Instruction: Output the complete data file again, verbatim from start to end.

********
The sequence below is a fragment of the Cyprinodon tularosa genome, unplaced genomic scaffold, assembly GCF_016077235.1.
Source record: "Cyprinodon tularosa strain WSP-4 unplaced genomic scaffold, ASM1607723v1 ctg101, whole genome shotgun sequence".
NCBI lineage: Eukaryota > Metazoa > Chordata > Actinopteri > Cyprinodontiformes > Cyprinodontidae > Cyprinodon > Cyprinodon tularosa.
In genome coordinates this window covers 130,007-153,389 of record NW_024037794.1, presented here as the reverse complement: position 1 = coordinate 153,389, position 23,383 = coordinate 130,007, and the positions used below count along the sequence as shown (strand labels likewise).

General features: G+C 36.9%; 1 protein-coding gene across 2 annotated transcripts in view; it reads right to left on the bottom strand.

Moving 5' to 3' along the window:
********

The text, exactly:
The sequence below is a fragment of the Cyprinodon tularosa genome, unplaced genomic scaffold, assembly GCF_016077235.1.
Source record: "Cyprinodon tularosa strain WSP-4 unplaced genomic scaffold, ASM1607723v1 ctg101, whole genome shotgun sequence".
NCBI lineage: Eukaryota > Metazoa > Chordata > Actinopteri > Cyprinodontiformes > Cyprinodontidae > Cyprinodon > Cyprinodon tularosa.
In genome coordinates this window covers 130,007-153,389 of record NW_024037794.1, presented here as the reverse complement: position 1 = coordinate 153,389, position 23,383 = coordinate 130,007, and the positions used below count along the sequence as shown (strand labels likewise).

General features: G+C 36.9%; 1 protein-coding gene across 2 annotated transcripts in view; it reads right to left on the bottom strand.

Moving 5' to 3' along the window: